Imagine what life would be like if you were allergic to cellphones, computers, cars, even radio frequencies. In short, imagine being allergic to modern life.
It's a conundrum that would likely seem unimaginable for most -- but for some people in this world, it is a hurdle that is all too real.
Barbara Lewis from Dallas, Tex., for example, has a condition known as chemical and electrical sensitivity, and she is "convinced that nearly everything in the modern world is making her sick."
According to WFAA, Lewis cannot use cellphones, televisions, computers or cars; she avoids plastic, covers part of her living room wall "with aluminum foil to block a cable box inside" and wears a gas mask when she goes outside.
"It's a hard life," she told the station. "It's challenging."
The staggering limitations of Lewis' life boggle the mind. But incredibly, the 53-year-old woman is not alone in her plight.
In 2006, the BBC reported that a woman named Louise Solomons suffers from a similar disorder called multiple chemical sensitivity.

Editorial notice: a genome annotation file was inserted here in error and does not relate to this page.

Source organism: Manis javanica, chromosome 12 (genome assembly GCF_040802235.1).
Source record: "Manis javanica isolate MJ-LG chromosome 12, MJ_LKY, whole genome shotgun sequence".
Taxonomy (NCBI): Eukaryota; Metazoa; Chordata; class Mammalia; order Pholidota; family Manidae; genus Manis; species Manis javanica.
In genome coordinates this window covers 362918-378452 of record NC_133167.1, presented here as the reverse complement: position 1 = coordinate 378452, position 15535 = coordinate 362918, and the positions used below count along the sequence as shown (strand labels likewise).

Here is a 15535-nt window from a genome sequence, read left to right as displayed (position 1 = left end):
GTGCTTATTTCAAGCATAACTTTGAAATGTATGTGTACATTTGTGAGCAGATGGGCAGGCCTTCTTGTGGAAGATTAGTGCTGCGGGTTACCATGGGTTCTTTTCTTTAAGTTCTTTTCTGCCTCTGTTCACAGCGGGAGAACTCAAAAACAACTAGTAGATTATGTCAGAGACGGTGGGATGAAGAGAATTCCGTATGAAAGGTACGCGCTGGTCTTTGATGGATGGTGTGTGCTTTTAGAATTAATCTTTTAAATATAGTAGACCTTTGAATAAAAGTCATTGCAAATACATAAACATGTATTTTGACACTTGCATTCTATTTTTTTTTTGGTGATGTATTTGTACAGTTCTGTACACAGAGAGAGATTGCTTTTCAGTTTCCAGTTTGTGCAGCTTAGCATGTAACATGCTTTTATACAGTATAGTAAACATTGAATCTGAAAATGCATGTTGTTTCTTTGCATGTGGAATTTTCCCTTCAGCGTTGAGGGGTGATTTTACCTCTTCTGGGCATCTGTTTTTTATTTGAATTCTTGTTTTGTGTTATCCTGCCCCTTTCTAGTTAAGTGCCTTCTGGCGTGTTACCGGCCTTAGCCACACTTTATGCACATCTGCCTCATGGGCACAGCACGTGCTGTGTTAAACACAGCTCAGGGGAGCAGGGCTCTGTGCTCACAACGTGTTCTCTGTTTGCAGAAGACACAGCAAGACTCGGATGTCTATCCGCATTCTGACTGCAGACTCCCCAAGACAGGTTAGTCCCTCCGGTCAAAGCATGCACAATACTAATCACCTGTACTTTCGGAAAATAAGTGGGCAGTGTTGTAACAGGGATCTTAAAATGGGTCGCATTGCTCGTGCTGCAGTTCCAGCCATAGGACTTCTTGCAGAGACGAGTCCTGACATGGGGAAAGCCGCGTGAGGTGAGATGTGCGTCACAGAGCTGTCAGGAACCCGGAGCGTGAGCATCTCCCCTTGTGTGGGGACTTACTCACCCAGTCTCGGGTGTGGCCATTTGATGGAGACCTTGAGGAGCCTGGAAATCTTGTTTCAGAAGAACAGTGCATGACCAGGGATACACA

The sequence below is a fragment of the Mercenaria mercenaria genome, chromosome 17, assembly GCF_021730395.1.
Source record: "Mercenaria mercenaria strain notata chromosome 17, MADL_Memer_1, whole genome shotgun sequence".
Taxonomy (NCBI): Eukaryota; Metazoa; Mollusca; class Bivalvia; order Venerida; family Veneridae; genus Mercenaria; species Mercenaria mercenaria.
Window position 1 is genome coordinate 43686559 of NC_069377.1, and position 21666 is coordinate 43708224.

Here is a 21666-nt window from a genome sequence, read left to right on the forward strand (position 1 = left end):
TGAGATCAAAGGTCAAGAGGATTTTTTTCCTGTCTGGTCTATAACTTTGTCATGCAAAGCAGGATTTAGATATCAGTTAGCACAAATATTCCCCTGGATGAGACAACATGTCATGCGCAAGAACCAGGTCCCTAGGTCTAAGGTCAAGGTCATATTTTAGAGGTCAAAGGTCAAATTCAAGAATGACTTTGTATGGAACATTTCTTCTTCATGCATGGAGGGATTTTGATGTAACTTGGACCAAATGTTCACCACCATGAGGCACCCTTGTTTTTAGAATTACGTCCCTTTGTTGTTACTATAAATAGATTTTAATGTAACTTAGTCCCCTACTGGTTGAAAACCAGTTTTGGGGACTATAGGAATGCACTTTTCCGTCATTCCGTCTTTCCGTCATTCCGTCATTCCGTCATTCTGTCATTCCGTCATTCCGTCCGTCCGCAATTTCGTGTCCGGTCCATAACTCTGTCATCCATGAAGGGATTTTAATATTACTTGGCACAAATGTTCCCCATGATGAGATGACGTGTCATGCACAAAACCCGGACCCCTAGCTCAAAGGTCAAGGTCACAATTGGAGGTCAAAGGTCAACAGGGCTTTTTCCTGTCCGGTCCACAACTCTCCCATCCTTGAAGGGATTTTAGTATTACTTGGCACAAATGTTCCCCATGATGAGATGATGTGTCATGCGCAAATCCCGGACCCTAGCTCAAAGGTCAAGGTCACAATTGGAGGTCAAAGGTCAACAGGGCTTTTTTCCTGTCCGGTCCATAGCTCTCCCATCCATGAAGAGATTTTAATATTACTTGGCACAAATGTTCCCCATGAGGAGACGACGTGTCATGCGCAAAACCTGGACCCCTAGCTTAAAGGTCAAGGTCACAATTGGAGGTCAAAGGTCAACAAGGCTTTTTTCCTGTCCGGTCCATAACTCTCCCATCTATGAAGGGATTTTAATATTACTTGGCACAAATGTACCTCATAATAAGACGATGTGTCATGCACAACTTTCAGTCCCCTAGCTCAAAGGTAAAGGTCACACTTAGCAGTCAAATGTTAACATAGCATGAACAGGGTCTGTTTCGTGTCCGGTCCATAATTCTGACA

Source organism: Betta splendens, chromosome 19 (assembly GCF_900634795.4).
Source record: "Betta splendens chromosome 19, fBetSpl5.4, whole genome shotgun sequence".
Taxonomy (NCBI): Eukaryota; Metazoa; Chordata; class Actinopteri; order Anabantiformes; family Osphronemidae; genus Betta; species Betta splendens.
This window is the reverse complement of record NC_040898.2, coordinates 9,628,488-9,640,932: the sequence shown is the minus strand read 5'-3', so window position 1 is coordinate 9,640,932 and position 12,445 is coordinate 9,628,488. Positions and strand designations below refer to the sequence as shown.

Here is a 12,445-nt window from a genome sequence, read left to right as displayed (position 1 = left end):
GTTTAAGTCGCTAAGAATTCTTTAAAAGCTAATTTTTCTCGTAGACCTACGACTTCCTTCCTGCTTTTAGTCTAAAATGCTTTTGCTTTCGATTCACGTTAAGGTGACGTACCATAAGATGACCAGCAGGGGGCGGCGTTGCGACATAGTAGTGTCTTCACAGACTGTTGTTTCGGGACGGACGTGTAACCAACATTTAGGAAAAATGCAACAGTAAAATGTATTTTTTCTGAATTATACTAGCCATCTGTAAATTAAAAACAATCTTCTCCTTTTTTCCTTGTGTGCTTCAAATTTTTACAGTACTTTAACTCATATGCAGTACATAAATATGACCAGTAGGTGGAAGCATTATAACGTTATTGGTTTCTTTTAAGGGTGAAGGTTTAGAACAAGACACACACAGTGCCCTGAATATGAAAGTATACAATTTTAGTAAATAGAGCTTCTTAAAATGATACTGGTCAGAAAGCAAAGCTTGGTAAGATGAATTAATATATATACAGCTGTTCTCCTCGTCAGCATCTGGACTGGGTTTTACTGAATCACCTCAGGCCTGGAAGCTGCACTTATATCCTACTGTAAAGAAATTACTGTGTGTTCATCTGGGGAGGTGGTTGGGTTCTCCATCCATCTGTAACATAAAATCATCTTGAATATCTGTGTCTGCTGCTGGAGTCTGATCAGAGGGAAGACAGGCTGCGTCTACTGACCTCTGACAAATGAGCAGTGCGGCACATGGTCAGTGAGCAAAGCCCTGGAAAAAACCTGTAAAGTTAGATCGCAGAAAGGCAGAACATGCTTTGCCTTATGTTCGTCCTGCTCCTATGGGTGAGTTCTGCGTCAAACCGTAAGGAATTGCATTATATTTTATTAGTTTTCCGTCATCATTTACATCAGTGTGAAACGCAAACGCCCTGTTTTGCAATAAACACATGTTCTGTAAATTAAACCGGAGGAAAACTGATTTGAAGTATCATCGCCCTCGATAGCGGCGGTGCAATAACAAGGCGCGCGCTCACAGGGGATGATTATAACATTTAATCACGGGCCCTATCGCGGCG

Diagnosed in 1988, Solomons is "allergic to the things that are part and parcel of the 21st Century," including many everyday chemical-based products such as perfume and furniture polish.
Solomons also told the BBC that she had started having reactions to electricity. Describing her life as "unbearably bleak," Solomons said that the stigma that surrounds the disorder makes coping with it even more challenging.
"People like me are treated like pariahs and acceptance of the condition comes hard," she said. "But do you think I would have given up a satisfying life to live in the middle of nowhere with ghastly symptoms if I had a choice?"
According to reports, some doctors and scientists are skeptical or dismissive of chemical and electrical sensitivities, with some saying that the condition may be psychosomatic.
"People who are intolerant of chemicals in everyday products or the environment often find their problems ignored or brushed aside by other people, even their doctors," wrote HuffPost blogger Leo Galland in a post about chemical sensitivities this August.
But, as WFAA notes, there are doctors who say that the conditions are very real and should be recognized as such.
"It's a real phenomenon, and people are going to have to look into it more and more as time goes on," said Dr. William Rea, who says he treats "hundreds of people for chemical and electrical sensitivity" at his clinic, the Environmental Health Center.
According to the BBC, Michael Clark, who in 2006 was the scientific spokesman for UK's Health Protection Agency, concurred.
"We don't contest that some people get some disabling symptoms which are very real," he said of electrical sensitivity, adding that there has been "evidence that some people are sensitive to some chemicals."